Fertile artistry in England’s green and pleasant lands

Toilet and Urinal (2003), which Sarah Lucas pairs together to blur the distinction between genders © Ryan Gander / Solid Haus

Toilet and Urinal (2003), which Sarah Lucas pairs together to blur the distinction between genders © Ryan Gander / Solid Haus

Suffolk is a good place for artists but not such a great place for seeing art. Over the past decade, leading UK artists Ryan Gander, Sarah Lucas, Cerith Wyn-Evans, Don Brown, Glenn Brown, Abigail Lane and Darren Almond, among others, have joined Suffolk stalwart Maggi Hambling to make the rural east England county their home.

But despite being such a crucible of creativity, there is not one Arts Council national portfolio organisation for contemporary art to be found in the entire county. “There’s nothing here— it’s only watercolours and paintings of the sea. Art is so London-centric,” says Gander, who lives in Saxmundham with his family, and whose studio is located in a former radio factory nearby, in the village of Melton. To remedy this glaring anomaly, this month Gander and fellow Suffolk resident Lucas are both curating ambitious mixed exhibitions that offer the art-starved region a much-needed shot in the cultural arm.

Ryan admits that the initial impetus for Flatwork, the multigenerational show of eight artists he is mounting in his expansive Melton studio, came out of boredom during lockdown. “Happenstance gave me a gallery in my studio, a bleak era gave me an excess of solitude, and as Suffolk is now undergoing a weird renaissance, I thought it might be nice to gather great people and make something happen that isn’t as flat as everything I have encountered on the internet over the past year,” he says.

Hunk of the Year by Sarah Lucas, a seminal newspaper work made between 1990 and 1992 Courtesy Sarah Lucas

Gander’s quest to “make it 3D again” includes Cory Arcangel’s large, vividly coloured Photoshop gradient prints, Oliver Beer’s video reanimation of Disney’s Jungle Book, and Lucas’s vintage 1990s tabloid newspaper work and two sculptures of a toilet bowl and urinal swathed in beer mats.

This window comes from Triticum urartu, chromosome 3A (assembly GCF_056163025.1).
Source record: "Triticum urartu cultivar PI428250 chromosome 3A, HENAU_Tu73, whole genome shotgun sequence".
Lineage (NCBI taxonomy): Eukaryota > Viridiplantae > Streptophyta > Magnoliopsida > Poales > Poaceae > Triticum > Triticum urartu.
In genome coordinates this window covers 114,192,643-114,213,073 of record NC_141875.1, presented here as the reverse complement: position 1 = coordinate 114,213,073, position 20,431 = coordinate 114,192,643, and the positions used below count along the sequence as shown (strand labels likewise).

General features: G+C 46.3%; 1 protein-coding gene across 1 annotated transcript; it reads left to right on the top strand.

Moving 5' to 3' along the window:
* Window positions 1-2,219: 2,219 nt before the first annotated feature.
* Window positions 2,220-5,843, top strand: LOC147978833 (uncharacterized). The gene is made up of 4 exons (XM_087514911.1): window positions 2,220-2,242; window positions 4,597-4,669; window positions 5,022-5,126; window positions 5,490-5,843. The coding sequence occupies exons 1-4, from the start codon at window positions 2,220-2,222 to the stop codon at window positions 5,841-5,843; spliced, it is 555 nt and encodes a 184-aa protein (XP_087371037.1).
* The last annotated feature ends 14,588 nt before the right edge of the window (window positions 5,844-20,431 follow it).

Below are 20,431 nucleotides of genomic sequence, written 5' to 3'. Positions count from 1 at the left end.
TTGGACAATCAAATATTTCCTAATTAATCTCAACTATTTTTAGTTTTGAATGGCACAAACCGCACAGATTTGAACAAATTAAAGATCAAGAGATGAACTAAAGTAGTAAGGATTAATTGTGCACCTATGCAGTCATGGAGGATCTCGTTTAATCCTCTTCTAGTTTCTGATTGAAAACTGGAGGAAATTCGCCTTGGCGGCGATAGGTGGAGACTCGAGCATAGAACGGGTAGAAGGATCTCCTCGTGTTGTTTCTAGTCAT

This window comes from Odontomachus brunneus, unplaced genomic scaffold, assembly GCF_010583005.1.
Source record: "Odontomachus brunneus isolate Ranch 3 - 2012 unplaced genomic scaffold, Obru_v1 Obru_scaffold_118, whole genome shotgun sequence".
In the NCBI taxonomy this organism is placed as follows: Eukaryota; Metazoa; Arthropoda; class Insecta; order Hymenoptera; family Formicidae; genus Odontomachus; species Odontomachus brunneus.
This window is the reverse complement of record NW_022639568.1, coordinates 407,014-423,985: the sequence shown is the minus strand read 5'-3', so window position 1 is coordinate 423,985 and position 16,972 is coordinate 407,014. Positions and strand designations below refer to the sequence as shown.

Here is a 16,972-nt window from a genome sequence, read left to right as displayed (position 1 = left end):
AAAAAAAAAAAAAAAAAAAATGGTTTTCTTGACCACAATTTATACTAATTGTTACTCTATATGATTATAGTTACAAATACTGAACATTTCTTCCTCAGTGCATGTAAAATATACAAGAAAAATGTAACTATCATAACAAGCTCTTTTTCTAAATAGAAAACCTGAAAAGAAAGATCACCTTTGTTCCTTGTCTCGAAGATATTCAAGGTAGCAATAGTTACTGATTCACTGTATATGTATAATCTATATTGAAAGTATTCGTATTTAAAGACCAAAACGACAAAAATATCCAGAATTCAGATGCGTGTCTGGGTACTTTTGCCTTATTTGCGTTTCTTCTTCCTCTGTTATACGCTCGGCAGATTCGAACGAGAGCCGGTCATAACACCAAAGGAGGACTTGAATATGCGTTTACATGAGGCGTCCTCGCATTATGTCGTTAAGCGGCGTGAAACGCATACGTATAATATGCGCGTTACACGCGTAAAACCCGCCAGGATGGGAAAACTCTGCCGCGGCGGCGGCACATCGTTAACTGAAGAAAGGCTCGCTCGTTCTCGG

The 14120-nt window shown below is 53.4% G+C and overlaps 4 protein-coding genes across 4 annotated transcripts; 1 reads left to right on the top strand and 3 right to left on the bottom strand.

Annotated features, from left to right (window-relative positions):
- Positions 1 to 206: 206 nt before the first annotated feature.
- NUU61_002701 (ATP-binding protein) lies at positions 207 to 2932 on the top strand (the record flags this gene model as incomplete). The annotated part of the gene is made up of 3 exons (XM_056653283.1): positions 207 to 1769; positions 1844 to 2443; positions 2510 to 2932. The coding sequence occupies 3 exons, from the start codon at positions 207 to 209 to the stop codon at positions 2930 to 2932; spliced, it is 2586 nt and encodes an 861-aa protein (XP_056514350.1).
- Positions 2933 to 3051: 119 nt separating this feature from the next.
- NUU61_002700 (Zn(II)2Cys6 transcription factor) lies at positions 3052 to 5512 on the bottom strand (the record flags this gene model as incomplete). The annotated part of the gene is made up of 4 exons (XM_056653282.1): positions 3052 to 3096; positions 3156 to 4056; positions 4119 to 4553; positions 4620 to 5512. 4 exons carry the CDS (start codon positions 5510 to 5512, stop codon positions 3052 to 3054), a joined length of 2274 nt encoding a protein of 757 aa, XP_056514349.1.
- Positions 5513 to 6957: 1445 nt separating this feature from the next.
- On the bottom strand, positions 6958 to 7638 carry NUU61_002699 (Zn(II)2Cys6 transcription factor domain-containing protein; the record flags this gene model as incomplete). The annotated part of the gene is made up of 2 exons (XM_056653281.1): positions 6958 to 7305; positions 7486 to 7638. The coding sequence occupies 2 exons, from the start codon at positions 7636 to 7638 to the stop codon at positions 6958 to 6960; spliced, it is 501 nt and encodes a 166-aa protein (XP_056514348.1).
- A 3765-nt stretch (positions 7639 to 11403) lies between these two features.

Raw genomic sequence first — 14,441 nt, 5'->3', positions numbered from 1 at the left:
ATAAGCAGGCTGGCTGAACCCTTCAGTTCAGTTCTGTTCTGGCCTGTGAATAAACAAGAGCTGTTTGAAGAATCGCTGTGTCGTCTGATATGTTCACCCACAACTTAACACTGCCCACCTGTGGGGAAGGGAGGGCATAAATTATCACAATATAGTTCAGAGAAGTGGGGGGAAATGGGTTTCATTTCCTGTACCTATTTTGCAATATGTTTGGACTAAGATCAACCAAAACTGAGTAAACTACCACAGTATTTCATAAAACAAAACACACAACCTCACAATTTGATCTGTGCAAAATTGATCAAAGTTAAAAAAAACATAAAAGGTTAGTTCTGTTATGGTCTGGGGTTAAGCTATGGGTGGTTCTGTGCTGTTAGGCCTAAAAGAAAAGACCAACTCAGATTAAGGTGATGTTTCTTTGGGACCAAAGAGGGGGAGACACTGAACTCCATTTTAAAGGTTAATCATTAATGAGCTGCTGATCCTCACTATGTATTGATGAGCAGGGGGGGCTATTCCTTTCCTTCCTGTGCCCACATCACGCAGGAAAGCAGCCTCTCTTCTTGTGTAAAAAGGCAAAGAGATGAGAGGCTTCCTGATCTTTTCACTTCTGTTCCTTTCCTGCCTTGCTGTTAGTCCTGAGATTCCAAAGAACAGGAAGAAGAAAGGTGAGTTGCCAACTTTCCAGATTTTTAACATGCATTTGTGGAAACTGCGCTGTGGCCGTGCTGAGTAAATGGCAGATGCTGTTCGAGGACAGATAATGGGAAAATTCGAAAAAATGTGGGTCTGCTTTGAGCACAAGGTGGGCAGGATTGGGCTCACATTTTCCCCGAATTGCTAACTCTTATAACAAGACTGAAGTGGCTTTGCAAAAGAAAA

Alongside this is work by emerging names such as recent Royal College graduate Liv Preston and Norwich-based Simon Newby, who has used sticks found from his daily walks in the woods to make a series of ten folding chairs. Another addition to Gander’s curatorial mix, which he describes as “lots of nice collisions you wouldn’t expect”, are chimera-like sculptures of prehistoric creatures. These have been assembled from the bones of animals cooked and eaten by 11-year-old artist Luna Suzuki Stahl, with culinary assistance from her father Kajsa Stahl of the Abaki design collective.

According to Gander, the group of artists he has brought together represent “some friends, some really good friends, and some people I don’t know well but I thought I would like to know better. When I was thinking about what I wanted to show, it was stuff I wanted to see – some of it is from my own collection that I have never taken out,” he says.

There’s a similar, easy sociability to Pop Goes the Pastoral, the concurrent exhibition that Lucas, who has lived in Suffolk for 20 years, is also mounting in a former theatre in the market town of Framlingham where she has a studio housed in what was previously the Conservative club. “We don’t particularly want to go anywhere – it’s not like we are dying to get back into being international right now. It’s actually quite good to be local,” she says.

Pop Goes the Pastoral is defined by Lucas as “a peer group thing—we’re all the same age and we’re all friends. In a way, it’s a bit of nostalgia for the old days.” According to an accompanying statement, the all-new paintings, sculpture and drawings by Don Brown, Kate Boxer and Gary Hume, which are being shown with recent sculptures by Lucas herself, “present a playful divergence from the bucolic associations of rural Britain and its enduring pathos”.

Lucas is especially happy about the relationship between her friend Boxer’s punchy paintings of counter-cultural female figures such as Poly Styrene and Peg Plunkett and her own four most recent Bunny sculptures, each clad in vivid blue socks and high-fashion footwear. Lucas says they all represent the same character, sitting on similar chairs and striking different poses “with the languid indolence of teenagers”. Other works in the show include new paintings by Hume, including two portraits of Émile Zola’s son (who, according to Lucas, looks “incredibly androgynous”), and the latest bronze sculptures and paintings by long-time Suffolk resident Don Brown of his wife Yoko and his daughters, as well as some meticulously rendered still life paintings of flowers. “It’s a very feminine show,” Lucas observes.

As the saying goes, necessity is the mother of invention and these exhibitions, both conceived during the repeated lockdowns of the pandemic, are a reminder of the value of local, do-it-yourself initiatives and the advantage of using what is close to hand. In each, top-calibre works have been brought together not for the consumption of international audiences but for the benefit of communities closer to home—though it is likely they will also lure metropolitan artworlders to the market towns of Suffolk.

• Flatwork, Solid Haus, Melton, Woodbridge, Suffolk, until 12 September. Pop Goes the Pastoral, The Old Theatre, Framlingham, Suffolk, 4 September-2 October


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